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Common Word, Common Lord

Common Word, Common Lord

The Fast of Ramadan: All About Love

In the Name of God, the Infinitely Good and Merciful

Make no mistake about it: it is hard. Very hard.

Ramadan is in full swing. Because of Islam’s sacred lunar calendar, the month of fasting will be during the summer for the next decade, and this means that Muslims must fast from about 3:30 AM until 8:30 PM. Normally, I love the long days of summer, despite their heat. Even after coming home at 6PM from a long day’s work, I still have two and a half hours of daylight during which I can play and frolic with my family.

I love the warm weather, though I can do without the oppressive heat and humidity. It is nice not to have to wear heavy jackets everywhere; not having to drive through snow, and slush, and ice, and salt; to walk out a feel the nice, warm breeze on your face.

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Yet, all those great things about the summertime suddenly became dreadful on July 10, the day Ramadan began. Fasting, you see, means forgoing food and drink (even water) from dawn to sunset. Now, after I get home at 6PM, I can’t have dinner…for two and a half hours! If I “play and frolic” in that nice, warm sun while fasting, I can get even more thirsty and hungry than I already am. Gone are the days of playing golf early in the morning, before my kids wake up, because it will make me even more thirsty during the day. The lunches that are served at work are now a distant memory. No more 3PM cup of coffee, which has become one of my favorite pastimes.

Make no mistake about it: Ramadan in July is hard. Very hard.

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Yet I do it anyway because…because simply I love God so much. For my entire life, He has been so good to me; He has showered His love over me and has granted me comfort with it. He has blessed me with many great things, and He has always shown me a Beautiful Face, despite the ugliness that I frequently show in return.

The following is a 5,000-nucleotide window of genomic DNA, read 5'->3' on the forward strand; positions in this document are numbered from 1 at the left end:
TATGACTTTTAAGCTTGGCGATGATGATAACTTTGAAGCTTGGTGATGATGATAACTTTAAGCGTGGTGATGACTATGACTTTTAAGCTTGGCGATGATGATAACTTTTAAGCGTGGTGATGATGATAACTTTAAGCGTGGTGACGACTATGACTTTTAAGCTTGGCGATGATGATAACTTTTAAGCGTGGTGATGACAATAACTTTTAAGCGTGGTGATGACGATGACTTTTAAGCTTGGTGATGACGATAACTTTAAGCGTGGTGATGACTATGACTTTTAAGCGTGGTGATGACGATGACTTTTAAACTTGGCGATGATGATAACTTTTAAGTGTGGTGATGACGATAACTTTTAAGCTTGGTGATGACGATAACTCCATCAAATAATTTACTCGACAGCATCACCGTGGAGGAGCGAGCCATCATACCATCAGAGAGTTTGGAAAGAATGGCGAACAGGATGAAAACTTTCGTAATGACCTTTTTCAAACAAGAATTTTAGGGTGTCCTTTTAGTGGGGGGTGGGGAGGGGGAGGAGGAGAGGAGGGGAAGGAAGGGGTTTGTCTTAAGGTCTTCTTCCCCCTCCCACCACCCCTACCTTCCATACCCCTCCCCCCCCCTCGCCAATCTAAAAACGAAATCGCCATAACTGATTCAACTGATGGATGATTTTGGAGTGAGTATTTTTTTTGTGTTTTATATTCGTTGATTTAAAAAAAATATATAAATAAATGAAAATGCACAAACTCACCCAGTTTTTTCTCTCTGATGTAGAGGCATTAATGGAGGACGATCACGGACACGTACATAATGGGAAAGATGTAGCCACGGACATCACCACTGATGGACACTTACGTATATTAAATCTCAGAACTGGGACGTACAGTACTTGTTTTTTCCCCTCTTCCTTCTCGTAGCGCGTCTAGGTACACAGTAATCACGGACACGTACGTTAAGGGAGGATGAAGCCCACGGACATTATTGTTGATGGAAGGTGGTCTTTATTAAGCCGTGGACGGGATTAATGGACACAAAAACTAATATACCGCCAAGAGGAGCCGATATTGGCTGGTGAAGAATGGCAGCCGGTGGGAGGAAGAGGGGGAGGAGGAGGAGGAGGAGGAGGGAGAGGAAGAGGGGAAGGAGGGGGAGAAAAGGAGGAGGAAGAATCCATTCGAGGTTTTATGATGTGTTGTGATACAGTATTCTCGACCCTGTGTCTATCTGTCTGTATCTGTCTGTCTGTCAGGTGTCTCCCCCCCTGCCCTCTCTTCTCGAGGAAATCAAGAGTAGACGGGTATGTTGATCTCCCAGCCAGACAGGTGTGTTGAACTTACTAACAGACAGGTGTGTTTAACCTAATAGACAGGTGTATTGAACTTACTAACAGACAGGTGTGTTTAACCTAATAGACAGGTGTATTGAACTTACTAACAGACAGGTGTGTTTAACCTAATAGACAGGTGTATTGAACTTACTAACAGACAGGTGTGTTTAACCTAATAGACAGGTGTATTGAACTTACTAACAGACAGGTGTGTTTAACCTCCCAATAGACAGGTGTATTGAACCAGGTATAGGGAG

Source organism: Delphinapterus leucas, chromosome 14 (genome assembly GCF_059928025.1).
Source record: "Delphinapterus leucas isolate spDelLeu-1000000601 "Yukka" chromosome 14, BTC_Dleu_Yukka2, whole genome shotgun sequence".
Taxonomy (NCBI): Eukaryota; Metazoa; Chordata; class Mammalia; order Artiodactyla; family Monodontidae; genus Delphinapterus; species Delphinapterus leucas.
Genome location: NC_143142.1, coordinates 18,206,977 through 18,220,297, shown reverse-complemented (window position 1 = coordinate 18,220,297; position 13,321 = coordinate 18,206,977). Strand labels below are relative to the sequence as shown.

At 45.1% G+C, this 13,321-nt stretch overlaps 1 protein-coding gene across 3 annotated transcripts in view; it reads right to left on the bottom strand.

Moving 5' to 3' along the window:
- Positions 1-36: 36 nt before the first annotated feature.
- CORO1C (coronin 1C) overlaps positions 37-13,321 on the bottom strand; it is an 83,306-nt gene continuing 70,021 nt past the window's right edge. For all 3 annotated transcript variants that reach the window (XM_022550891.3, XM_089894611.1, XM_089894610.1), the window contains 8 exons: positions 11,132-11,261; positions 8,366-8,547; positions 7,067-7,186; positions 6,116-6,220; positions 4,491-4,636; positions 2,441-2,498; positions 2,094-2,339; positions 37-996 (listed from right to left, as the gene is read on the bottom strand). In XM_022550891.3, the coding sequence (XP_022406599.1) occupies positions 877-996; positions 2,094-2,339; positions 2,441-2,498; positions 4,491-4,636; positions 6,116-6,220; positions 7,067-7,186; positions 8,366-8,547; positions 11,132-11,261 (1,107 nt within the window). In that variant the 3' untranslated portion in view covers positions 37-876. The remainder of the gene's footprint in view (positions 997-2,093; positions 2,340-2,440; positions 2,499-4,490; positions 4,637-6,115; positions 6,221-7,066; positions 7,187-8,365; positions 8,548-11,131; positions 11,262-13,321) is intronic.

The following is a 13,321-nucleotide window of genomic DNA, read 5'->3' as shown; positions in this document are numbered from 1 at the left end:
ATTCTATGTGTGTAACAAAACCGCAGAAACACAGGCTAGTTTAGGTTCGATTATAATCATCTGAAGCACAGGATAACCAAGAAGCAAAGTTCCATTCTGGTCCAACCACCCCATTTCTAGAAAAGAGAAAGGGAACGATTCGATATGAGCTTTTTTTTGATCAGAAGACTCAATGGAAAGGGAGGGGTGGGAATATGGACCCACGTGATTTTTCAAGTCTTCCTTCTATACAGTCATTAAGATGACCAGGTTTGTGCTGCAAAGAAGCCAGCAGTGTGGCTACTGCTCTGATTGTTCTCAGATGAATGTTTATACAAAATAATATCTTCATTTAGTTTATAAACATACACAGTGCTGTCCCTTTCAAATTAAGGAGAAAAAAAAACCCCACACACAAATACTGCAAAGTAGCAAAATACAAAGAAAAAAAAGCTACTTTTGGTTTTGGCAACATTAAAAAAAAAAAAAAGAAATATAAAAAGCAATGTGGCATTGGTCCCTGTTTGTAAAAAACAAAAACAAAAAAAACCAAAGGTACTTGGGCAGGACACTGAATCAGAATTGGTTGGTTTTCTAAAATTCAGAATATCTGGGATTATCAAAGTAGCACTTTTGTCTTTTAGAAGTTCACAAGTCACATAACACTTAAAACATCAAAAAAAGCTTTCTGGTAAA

Thus, when He asks me to get a little hungry and thirsty for Him, how can I say “no”?

Now, of course, if one is ill or cannot physically perform the fast, he or she does not have to do so and can either make up the day later or feed a hungry person instead. Pregnant and nursing mothers are also exempt from fasting.

For those who can and do fast, however, Ramadan accomplishes many things: it allows one to contemplate over the blessings of food and drink, blessings which many people are not fortunate enough to have at will. It allows one to fix his or her character flaws, for when one is fasting, he or she must behave in a moral manner as well. It allows one to re-connect with the Divine and His Word, for each night in Ramadan, Muslims gather together to pray special night vigil prayers. It is a month of tremendous spirituality, tremendous discipline, tremendous faith, and tremendous blessing, and tremendous mercy.

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But, being in July, it is one of tremendous physical hardship. Yet, whenever the heat of the day gets searing; whenever the throat becomes parched; whenever the pangs of hunger becomes unbearable, it is important to remember that it is the Beloved who has asked for this outward act of piety. Because He loves us so much and envelops us with His love each and every day, we willingly forgo food and drink in the long days of July. How can we say “no”?

  • Hesham A. Hassaballa

    Thank you very much for your kind comments, Susan. My ancestry also hails from Egypt: Cairo, in fact. I pray all are safe there.

  • http://AddaURLtothiscomment Susan

    Dear Dr. Hesham Hassaballa, I was just getting ready to unsubscribe from Beliefnet when I opened your Ramadan post. I am a Muslim and I really appreciated everything you said. I will continue to read your posts and appreciate your taking the time to write them. Susan from Cairo.

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